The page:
More on Representation Timothy Boerst My first exposure to the Rule of 3 was through reformed calculus materials as a student in a calculus courses at the University of Michigan. As I explain in more detail (see Representations in the Rule of 3), the Rule of 3 was a term coined to refer to three types of interrelated representations that could be quite useful when engaging in mathematical learning (exploration, communication, reasoning,…). Over the past few years I have used the Rule of 3 to formulate approaches to (and ways of thinking about) mathematics teaching. In a way representations used in my classroom support and are evidence of the interactions between students, mathematics content, and the teacher (see Representations in Teaching and Learning). This website is dedicated to supporting the understanding of the Rule of 3 and issues related to its role in teaching and learning fifth grade mathematics. 

Representations in the Rule of 3
This collage shows the various sorts of Rule of 3 representations that were commonly used in my fifth grade classroom. The top is an example of extended student engagement with specific values in a numerical representation. The lower right hand corner shows an algebraic equation generated to encourage a more efficient search for a problem solution. The lower right hand corner portrays one of many spatial, pictorial, geometric, or other visual displays that fall within the graphic representation category. The centrality of linguistic work is highlighted in the diagram (written here, but oral also played a key role). Classroom sharing and understanding of the use of the numerical, algebraic, and graphic representations that comprise the Rule of 3 was substantially supported via linguistic means. More on defining the Rule of 3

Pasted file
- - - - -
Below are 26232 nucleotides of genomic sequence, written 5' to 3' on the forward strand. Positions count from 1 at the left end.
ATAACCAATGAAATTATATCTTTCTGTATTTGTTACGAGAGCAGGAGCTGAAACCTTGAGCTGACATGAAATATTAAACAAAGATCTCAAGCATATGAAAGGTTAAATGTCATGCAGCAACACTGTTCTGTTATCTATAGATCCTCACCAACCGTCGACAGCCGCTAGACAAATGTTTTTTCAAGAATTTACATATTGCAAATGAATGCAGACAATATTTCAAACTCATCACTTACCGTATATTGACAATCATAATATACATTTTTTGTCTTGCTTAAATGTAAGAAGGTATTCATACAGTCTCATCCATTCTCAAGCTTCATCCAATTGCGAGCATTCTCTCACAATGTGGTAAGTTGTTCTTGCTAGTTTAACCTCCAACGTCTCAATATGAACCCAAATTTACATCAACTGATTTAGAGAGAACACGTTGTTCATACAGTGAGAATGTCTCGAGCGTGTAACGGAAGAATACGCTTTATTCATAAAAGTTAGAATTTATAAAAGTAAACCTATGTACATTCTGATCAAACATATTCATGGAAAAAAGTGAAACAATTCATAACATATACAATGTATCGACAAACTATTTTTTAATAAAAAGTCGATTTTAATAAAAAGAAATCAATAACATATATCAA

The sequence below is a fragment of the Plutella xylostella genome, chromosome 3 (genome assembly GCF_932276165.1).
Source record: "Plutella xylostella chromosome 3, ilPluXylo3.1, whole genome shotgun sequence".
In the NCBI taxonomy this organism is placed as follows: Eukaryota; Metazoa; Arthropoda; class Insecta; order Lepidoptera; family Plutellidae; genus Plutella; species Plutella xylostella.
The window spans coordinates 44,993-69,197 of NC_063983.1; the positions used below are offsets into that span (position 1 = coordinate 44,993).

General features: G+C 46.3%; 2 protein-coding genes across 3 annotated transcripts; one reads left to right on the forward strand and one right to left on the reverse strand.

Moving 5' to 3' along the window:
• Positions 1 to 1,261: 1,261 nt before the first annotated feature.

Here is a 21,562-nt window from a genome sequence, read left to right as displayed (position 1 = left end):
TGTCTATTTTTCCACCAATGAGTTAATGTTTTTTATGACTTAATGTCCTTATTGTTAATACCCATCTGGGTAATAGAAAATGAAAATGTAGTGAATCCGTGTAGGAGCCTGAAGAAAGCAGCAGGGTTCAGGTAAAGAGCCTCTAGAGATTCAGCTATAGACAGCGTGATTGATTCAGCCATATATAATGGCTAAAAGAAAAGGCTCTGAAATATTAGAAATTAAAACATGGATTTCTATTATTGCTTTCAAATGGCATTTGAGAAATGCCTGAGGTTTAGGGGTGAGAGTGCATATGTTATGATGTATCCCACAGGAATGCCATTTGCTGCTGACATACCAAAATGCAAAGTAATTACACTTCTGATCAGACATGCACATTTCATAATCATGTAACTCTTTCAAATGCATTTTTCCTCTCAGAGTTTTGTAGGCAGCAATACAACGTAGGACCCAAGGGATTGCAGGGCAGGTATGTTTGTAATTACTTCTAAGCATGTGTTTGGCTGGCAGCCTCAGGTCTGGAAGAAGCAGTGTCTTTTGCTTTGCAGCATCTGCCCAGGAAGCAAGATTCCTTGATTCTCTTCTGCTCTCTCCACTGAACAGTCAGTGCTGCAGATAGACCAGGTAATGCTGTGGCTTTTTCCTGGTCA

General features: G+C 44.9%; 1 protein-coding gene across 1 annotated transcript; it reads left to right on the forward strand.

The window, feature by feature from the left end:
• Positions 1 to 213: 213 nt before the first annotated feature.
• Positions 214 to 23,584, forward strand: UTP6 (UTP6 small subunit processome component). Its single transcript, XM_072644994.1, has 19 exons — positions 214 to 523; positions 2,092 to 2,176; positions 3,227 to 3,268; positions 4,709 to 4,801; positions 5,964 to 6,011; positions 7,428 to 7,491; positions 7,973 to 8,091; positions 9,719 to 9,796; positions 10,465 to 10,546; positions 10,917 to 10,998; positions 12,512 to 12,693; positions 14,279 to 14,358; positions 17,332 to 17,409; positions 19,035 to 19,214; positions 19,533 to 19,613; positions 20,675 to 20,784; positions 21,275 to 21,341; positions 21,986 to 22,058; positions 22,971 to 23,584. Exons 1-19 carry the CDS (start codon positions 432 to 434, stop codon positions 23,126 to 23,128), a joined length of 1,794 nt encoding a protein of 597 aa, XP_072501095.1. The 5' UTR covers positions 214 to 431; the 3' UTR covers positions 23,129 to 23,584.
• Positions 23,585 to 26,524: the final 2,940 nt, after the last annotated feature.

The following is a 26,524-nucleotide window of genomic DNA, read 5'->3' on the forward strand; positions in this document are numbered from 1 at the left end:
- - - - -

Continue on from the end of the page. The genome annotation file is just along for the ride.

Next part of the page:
Representation in Teaching and Learning This collage also holds evidence of the ways in which Rule of 3 representations support interaction of teachers, students, and content that are at the crux of learning. The top of the graphic shows an example of the numerical representation that students routinely utilized when solving problems. While numerical representations did vary in appearance, students were quite comfortable engaging in mathematics with specific values in mind. The algebraic equation in the graphic was one that a student and I generated to test a series of values that may or may not have been solutions. Written algebraic expressions were usually formulated in joint efforts such as this. Thinking about fifth grade math through Rule of 3 representations sometimes pushed my own mathematical thinking as illustrated in my experimentation to find graphic representations that would be of use in solving particular problems or communicating ideas about solutions. Strategically located at the center is an example of linguistic work, the kind that often allowed me a window on the status of the interaction between students and the mathematics they were attempting to learn. In this way linguist representations often provided a means of bringing together all three elements of the triangle.